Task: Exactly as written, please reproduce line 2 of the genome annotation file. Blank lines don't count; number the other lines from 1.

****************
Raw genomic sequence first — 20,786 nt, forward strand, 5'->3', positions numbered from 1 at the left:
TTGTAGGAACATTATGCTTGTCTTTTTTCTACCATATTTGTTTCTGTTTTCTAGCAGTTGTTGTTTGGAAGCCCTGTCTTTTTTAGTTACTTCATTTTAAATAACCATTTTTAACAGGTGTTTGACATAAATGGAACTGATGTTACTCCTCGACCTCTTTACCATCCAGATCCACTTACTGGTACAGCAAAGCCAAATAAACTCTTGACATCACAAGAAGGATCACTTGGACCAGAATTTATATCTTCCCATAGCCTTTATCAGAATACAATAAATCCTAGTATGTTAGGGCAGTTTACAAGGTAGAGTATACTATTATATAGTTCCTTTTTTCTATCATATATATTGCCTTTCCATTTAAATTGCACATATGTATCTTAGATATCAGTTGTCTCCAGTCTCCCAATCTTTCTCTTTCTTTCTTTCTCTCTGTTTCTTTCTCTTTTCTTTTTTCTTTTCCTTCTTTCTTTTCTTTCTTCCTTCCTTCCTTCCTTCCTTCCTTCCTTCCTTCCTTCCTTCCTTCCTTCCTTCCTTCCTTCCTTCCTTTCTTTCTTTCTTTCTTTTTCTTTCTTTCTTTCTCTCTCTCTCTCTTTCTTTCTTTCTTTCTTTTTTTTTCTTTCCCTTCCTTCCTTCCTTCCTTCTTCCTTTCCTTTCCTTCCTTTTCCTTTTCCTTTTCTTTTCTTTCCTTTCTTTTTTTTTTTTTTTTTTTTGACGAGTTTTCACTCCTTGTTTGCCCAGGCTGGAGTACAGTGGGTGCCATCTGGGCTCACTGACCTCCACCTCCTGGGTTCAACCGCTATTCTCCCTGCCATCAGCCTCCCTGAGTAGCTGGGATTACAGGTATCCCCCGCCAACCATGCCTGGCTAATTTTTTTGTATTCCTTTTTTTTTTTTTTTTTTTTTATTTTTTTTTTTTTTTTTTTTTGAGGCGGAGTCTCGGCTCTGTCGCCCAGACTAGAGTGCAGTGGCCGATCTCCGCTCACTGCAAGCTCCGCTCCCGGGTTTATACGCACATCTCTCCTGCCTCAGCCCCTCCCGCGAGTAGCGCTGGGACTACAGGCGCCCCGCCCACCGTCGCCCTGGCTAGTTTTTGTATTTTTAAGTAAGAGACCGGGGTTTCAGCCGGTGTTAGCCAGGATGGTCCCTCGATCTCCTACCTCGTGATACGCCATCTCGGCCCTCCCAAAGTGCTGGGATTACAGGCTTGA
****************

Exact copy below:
TTGTAGGAACATTATGCTTGTCTTTTTTCTACCATATTTGTTTCTGTTTTCTAGCAGTTGTTGTTTGGAAGCCCTGTCTTTTTTAGTTACTTCATTTTAAATAACCATTTTTAACAGGTGTTTGACATAAATGGAACTGATGTTACTCCTCGACCTCTTTACCATCCAGATCCACTTACTGGTACAGCAAAGCCAAATAAACTCTTGACATCACAAGAAGGATCACTTGGACCAGAATTTATATCTTCCCATAGCCTTTATCAGAATACAATAAATCCTAGTATGTTAGGGCAGTTTACAAGGTAGAGTATACTATTATATAGTTCCTTTTTTCTATCATATATATTGCCTTTCCATTTAAATTGCACATATGTATCTTAGATATCAGTTGTCTCCAGTCTCCCAATCTTTCTCTTTCTTTCTTTCTCTCTGTTTCTTTCTCTTTTCTTTTTTCTTTTCCTTCTTTCTTTTCTTTCTTCCTTCCTTCCTTCCTTCCTTCCTTCCTTCCTTCCTTCCTTCCTTCCTTCCTTCCTTCCTTCCTTCCTTTCTTTCTTTCTTTCTTTTTCTTTCTTTCTTTCTCTCTCTCTCTCTTTCTTTCTTTCTTTCTTTTTTTTTCTTTCCCTTCCTTCCTTCCTTCCTTCTTCCTTTCCTTTCCTTCCTTTTCCTTTTCCTTTTCTTTTCTTTCCTTTCTTTTTTTTTTTTTTTTTTTTGACGAGTTTTCACTCCTTGTTTGCCCAGGCTGGAGTACAGTGGGTGCCATCTGGGCTCACTGACCTCCACCTCCTGGGTTCAACCGCTATTCTCCCTGCCATCAGCCTCCCTGAGTAGCTGGGATTACAGGTATCCCCCGCCAACCATGCCTGGCTAATTTTTTTGTATTCCTTTTTTTTTTTTTTTTTTTTTATTTTTTTTTTTTTTTTTTTTTGAGGCGGAGTCTCGGCTCTGTCGCCCAGACTAGAGTGCAGTGGCCGATCTCCGCTCACTGCAAGCTCCGCTCCCGGGTTTATACGCACATCTCTCCTGCCTCAGCCCCTCCCGCGAGTAGCGCTGGGACTACAGGCGCCCCGCCCACCGTCGCCCTGGCTAGTTTTTGTATTTTTAAGTAAGAGACCGGGGTTTCAGCCGGTGTTAGCCAGGATGGTCCCTCGATCTCCTACCTCGTGATACGCCATCTCGGCCCTCCCAAAGTGCTGGGATTACAGGCTTGA